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Archive for the ‘things you can use your sewing machine for’ Category

Such a simple and satisfying little project.  I love soft blocks.  I get to use up lots of little odds and ends of favorite fabric and make a pretty and practical little toy at the same time.   This batch of blocks was for baby Fiona (recipient of the Sweater Slippers) but since I know first hand how awesome they are to have kickin’ around, I feel extra good about this little gift.

I made soft blocks for Soren way back when (isn’t it amazing how 18 months feels like it stretches back to forever ago?).  Full of fluff and some little jingly bells to boot, these blocks worked well for all ages of babyhood.  Now, when my active toddler wants to play catch with his bro, or you know, just chuck something across the room, it’s nice that that something doesn’t leave a dent in the wall (or someone’s head for that matter).  It’s also nice that it jingles while it pops his brother in the face.  Soft blocks span the ages, see?

I hope Fiona agrees that they’re as good for chomping on at 3 months as they are for clobbering your brother with at 18 months.  Oh Fiona, there is so much fun in store for you….

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While at 18 months old, my own baby is hardly a baby anymore, I am comforted by the fact that others keep reproducing.  There is no shortage of babies to love.  And maybe just as importantly, there is no shortage of babies to make for.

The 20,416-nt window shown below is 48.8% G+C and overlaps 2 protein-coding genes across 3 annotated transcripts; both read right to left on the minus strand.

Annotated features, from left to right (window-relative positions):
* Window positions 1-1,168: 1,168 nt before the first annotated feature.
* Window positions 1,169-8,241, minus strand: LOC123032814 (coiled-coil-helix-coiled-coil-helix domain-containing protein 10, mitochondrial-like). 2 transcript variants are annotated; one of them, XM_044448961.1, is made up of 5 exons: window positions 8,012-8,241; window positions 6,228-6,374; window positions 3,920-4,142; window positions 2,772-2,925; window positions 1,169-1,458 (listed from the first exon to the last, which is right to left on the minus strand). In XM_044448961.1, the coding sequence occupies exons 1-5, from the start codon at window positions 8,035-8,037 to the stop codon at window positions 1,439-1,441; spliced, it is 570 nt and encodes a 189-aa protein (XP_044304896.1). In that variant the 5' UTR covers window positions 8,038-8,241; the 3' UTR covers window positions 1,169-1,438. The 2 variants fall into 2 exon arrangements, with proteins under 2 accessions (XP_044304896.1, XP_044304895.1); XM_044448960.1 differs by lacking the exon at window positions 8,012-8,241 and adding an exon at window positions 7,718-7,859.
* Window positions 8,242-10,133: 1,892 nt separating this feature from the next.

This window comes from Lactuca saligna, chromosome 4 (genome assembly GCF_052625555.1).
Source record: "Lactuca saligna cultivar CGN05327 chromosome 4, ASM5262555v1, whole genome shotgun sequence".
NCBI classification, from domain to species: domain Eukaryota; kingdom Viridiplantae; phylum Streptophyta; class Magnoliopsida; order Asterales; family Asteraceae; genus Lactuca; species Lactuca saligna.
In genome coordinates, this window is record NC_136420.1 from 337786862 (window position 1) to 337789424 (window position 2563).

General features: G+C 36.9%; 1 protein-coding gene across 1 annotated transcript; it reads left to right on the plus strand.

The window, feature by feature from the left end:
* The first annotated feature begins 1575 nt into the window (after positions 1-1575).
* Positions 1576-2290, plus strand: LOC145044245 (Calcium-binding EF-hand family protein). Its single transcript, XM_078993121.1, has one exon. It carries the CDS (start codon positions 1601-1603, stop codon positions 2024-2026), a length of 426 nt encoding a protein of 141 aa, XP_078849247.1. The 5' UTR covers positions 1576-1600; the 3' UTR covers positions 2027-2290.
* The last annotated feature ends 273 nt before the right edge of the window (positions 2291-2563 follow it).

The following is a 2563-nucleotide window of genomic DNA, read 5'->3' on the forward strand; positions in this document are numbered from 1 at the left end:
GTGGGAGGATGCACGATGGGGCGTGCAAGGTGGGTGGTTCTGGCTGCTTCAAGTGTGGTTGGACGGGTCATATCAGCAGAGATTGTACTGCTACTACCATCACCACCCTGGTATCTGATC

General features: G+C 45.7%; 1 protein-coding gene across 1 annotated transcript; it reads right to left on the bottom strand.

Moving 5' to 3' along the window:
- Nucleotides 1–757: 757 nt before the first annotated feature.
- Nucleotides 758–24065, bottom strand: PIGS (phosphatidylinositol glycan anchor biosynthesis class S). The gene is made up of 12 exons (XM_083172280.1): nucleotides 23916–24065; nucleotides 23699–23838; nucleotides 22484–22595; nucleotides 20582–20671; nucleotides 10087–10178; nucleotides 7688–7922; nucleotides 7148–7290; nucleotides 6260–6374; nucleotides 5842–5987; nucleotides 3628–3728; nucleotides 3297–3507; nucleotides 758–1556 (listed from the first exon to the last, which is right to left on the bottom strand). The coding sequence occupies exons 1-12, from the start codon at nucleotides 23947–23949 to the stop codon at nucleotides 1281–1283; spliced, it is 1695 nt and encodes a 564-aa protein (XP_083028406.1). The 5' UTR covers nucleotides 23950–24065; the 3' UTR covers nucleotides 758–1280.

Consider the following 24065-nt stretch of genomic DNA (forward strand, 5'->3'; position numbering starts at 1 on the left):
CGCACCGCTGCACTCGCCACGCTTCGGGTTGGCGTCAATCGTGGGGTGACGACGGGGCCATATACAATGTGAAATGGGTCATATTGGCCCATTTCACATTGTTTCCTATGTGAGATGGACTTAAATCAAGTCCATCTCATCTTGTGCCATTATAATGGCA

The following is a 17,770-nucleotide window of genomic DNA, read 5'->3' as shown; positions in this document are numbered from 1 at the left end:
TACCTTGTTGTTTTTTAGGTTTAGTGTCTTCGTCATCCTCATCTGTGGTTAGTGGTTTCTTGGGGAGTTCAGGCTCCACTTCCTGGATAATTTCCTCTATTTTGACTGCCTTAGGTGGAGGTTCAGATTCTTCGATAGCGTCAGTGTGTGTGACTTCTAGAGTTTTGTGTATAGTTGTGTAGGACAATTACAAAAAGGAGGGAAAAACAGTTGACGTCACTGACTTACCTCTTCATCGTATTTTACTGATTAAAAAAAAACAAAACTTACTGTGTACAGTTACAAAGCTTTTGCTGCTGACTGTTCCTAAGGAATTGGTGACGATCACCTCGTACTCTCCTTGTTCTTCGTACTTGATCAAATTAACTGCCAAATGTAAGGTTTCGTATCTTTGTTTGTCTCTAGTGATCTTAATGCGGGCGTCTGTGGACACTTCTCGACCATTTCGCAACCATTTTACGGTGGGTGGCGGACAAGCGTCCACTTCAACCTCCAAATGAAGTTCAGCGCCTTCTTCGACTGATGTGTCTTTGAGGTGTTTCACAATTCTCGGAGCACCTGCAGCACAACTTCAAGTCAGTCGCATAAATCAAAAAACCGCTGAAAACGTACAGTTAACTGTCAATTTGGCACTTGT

Baby Fiona is the newest and cutest little muse of mine.  As the new baby of a close friend, I have been itching to shower her with some handmade baby love.

Anna Maria Horner’s Cute-as-a-Button Booties from Handmade Beginnings seemed the best way to utilize the scraps of an accidentally, ahem, felted sweater.    My hope is that next year when she’s scooting around, this winter baby will have some warm and woolly goodness to protect those sweet little toes.

I couldn’t make sweater slippers for just anyone.  Some I know might find it a little, gross maybe?, that the fabric of these small shoes is used.  But I love the idea of upcycling.  I love that I can take something that I wore and loved and make it freshly into something that my newest little friend will wear (and hopefully love).  It’s giving something another go-around.  A sweater gets a brand new life as a pair of baby booties.  That’s reincarnation at it’s best, I think.

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I am a total force to be reckoned with in the arena of baby pants making.  I’ve been over the moon for Anna Maria Horner’s Quick Change Trousers from her Handmade Beginnings for some time now.  The pants fit really well and are so comfortable (well okay, they look comfortable on my baby, but as they don’t fit me I really can’t know this for sure) and so amazingly adorable.  But the very best part is that I get to use up to four different fabrics per pair of pants if I want to!  For a fabric addict, this is very, very good news.  Reversible pants have made many a gift so far and there are more in the making.  My own Soren has already outgrown the tiniest pants I made him, but this only gives mama more fabrics to pick out and more pants to sew.  Yay!  The reversible thing has really been working for me.  I can sew three pairs of pants and get six pairs out of it!  Win-Win!